The disease of addiction is a great equalizer. It makes no distinction between race, age, background or gender identity. While the consequences of drug and alcohol misuse are equally devastating to both women and men, studies show there are various factors at play in determining how women and men become addicted, as well as how they respond to treatment.
Drug Abuse in Women vs. Men
The idea that gender could play a role in addiction and recovery is a fairly recent one. As Dr. Tammy Anderson pointed out in her landmark study, Drug Use and Gender, the field of addiction medicine viewed the disease through the lens of male abuse patterns until the 1980s, when researchers began to look into the specific ways drug abuse affected women.
Though men tend to have their first experience with drug and alcohol use at an earlier age than women, after their introduction to these substances, women tend to become addicted more quickly — a phenomenon called “telescoping.” Women also respond to substances differently: their drug cravings can be more intense, which can also make them more prone to relapse, even after they have sought treatment.
What Causes Gender Differences?
While it will require more research to determine the exact root of why women experience addiction differently, one hypothesis is that sex hormones like estrogen can make some women more susceptible to the effects of drugs. The way an addiction affects brain chemistry can also vary between women and men. Finally, the incidence of mood disorders like depression and anxiety is higher in women than in men, which may make women more predisposed to develop addiction.
Specialized Approaches to Treatment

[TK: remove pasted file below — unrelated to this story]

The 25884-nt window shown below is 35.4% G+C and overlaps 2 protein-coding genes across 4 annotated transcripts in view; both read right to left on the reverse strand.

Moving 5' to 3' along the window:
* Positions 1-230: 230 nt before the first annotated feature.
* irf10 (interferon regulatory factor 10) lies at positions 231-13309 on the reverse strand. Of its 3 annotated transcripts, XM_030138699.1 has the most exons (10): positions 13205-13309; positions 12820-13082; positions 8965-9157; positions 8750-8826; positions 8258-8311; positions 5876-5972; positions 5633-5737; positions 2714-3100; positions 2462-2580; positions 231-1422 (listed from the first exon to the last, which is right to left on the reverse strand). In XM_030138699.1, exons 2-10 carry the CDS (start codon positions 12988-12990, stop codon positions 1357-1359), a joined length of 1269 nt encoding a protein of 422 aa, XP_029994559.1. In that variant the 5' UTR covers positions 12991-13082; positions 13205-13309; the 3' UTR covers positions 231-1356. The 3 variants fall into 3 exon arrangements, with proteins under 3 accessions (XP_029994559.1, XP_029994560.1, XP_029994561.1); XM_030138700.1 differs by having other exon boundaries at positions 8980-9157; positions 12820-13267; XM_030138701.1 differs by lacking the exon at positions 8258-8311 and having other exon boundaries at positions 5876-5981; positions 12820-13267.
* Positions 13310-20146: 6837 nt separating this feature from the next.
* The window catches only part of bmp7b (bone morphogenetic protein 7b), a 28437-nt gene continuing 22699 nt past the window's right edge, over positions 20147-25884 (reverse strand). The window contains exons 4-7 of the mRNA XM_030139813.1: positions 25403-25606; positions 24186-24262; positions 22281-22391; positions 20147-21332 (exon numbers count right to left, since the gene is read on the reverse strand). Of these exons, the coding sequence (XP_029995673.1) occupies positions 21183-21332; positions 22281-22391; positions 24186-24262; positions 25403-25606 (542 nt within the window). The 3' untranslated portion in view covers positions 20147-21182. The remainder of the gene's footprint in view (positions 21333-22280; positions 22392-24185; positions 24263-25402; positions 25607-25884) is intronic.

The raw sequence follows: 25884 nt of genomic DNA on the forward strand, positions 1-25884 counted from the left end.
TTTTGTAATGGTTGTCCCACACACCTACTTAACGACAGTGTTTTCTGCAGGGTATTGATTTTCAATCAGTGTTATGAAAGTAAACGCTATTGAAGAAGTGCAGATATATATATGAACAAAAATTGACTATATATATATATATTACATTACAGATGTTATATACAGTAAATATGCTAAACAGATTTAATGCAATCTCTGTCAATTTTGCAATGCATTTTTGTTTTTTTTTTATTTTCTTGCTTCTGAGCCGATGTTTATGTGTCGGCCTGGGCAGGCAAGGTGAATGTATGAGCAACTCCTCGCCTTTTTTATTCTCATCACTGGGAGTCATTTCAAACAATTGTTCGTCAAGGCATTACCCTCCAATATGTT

According to the National Institute on Alcohol Abuse and Alcoholism, women are less likely to seek adequate treatment for substance abuse than men, and they also face more barriers to treatment, such as social stigma, the need for childcare or losing custody of their children.
Many women who enter addiction recovery find gender-specific treatment programs are more comfortable and less stressful because these programs allow them to focus exclusively on their healing. Within the setting of group therapy, women may feel more open about sharing their feelings regarding delicate issues like mood disorders, sexuality and trauma in a single-gender setting.
In treating drug addiction, women can benefit from comprehensive options that include transitional living, outpatient treatment, family therapy and long-term care. At Canyon Crossing, we also offer a full spectrum of holistic care with features such as:
If you need to seek help in managing drug or alcohol misuse for yourself or someone you care about, contact our admissions team today. As an accredited rehab facility in Prescott, AZ, Canyon Crossing accepts most insurance plans and is dedicated to addressing the specific treatment needs of women.